• Canadian Air Transport Security Authority
  • Great Lakes Pilotage Authority Canada
  • Laurentian Pilotage Authority Canada
  • Marine Atlantic Inc.
  • National Capital Commission
  • Pacific Pilotage Authority Canada
  • Parc Downsview Park Inc.
  • Ridley Terminals Inc.
  • Royal Canadian Mint
  • The Federal Bridge Corporation Limited
  • Via Rail Canada Inc.
  • Canadian Transportation Agency
  • Ship-source Oil Pollution Fund
  • Transportation Appeal Tribunal of Canada
  • Transportation Safety Board of Canada

There were no recommendations made to the department. The report may be found at the following link:

6) 2008 December Report of the Commissioner of the Environment and Sustainable Development

Chapter 1-Managing Air Emissions

The CESD examined a Pollution Prevention Plan implemented under the Canadian Environmental Protection Act, 1999 (CEPA 1999) to manage acrylonitrile, a substance used to manufacture synthetic rubber and other products. The audit examined how Environment Canada manages regulations governing gasoline and diesel fuel content, as well as regulations that limit the flow of gasoline during refuelling of vehicles at the pump. It also looked at the Clean Air and Climate Change Trust Fund and the Public Transit Tax Credit, two economic measures intended to reduce greenhouse gas emissions. Both were included in the government's Climate Change Plan, issued in response to the Kyoto Protocol Implementation Act. Finally, it examined three of the federal government's voluntary agreements, two of which involved Transport Canada with industry associations that were intended to reduce emissions that contribute to smog and climate change. Although there were two recommendations directed at the department, the voluntary agreements examined meet many of the requirements. The report can be found at the following link:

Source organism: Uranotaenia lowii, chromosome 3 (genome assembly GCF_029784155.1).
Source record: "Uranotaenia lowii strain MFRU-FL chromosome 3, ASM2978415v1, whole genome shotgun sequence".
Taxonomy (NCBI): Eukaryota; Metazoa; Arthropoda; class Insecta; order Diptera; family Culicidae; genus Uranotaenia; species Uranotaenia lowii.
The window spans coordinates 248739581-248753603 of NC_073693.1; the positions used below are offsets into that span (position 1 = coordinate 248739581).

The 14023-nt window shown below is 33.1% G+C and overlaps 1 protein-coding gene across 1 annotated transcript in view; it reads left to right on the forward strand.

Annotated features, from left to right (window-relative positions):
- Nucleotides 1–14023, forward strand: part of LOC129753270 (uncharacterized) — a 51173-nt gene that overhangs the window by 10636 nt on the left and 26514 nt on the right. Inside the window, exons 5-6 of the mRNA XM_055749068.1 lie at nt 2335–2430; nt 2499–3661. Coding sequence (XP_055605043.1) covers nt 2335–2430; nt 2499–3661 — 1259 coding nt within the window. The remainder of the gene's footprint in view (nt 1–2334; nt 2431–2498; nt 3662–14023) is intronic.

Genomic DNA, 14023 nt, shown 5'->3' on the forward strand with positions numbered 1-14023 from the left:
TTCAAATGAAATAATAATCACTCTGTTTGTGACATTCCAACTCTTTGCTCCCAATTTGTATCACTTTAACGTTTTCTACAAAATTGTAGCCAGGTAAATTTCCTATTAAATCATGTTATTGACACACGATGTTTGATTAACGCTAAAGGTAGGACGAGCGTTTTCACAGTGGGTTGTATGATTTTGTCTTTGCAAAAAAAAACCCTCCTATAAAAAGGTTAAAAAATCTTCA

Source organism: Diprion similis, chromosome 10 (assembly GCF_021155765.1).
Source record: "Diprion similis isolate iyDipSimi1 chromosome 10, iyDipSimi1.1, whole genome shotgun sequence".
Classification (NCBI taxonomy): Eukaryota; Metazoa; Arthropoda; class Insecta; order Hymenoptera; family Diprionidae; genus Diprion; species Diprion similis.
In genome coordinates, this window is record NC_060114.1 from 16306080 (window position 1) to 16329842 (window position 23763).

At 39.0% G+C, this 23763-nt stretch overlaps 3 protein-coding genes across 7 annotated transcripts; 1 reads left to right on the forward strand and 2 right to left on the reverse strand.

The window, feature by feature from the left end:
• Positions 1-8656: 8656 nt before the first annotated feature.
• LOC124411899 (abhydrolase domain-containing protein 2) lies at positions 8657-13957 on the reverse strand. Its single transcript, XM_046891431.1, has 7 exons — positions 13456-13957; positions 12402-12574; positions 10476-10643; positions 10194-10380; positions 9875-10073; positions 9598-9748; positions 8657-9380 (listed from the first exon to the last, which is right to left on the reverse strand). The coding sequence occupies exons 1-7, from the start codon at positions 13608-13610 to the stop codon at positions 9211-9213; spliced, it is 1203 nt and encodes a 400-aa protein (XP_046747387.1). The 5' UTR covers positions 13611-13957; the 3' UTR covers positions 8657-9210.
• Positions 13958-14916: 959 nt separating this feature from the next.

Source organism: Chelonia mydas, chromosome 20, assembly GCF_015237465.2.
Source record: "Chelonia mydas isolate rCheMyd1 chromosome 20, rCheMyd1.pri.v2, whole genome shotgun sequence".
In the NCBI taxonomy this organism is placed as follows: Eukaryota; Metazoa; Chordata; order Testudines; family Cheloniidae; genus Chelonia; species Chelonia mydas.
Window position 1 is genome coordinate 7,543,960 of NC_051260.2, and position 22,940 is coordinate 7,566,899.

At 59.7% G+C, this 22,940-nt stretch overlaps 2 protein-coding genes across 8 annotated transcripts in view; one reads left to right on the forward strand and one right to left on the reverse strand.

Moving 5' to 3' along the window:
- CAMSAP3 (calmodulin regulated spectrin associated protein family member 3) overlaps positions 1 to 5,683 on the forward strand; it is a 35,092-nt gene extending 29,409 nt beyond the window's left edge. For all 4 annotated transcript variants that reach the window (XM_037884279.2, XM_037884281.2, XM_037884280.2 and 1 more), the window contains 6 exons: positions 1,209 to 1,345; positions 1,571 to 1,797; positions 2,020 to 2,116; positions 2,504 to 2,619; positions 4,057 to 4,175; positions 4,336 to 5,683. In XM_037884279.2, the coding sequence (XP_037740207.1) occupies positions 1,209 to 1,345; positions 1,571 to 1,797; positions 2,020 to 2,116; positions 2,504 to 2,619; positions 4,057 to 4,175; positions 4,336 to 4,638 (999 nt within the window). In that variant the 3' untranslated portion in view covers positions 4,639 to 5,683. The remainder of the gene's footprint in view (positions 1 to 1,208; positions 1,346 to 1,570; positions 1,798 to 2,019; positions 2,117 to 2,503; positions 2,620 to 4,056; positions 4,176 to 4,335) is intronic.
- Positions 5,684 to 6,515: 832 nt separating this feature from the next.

Chapter 5-Annual Report on Environmental Petitions

The Commissioner reports annually on the quantity, nature, and status of petitions received and on the timeliness of departmental responses. This chapter contains this year's annual report on petitions. Between July 1, 2007 and June 30, 2008 Transport Canada received eleven petitions, all of which were responded to 100% on-time, with no extensions. The report may be found at the following link:

External Audits (Note: These refer to other external audits conducted by the Public Service Commission of Canada or the Office of the Commissioner of Official Languages)

Public Service Commission

1) Government-wide audit of executive (EX) appointments (October, 2008)

The audit focused on executive appointments made within the first year of implementation of the PSEA, from January to December 2006, and included 100% of appointment processes of executives at levels four and five (which includes assistant deputy ministers), and 50% of executives at levels one to three (which includes directors and directors general).

Transport Canada was highlighted as a noteworthy practice as having had well-developed human resources plans in 2006, which it used in the appointment process. Out of eight appointments, the department had only two non-advertised, neither of which had been acting. The report may be found at the following link: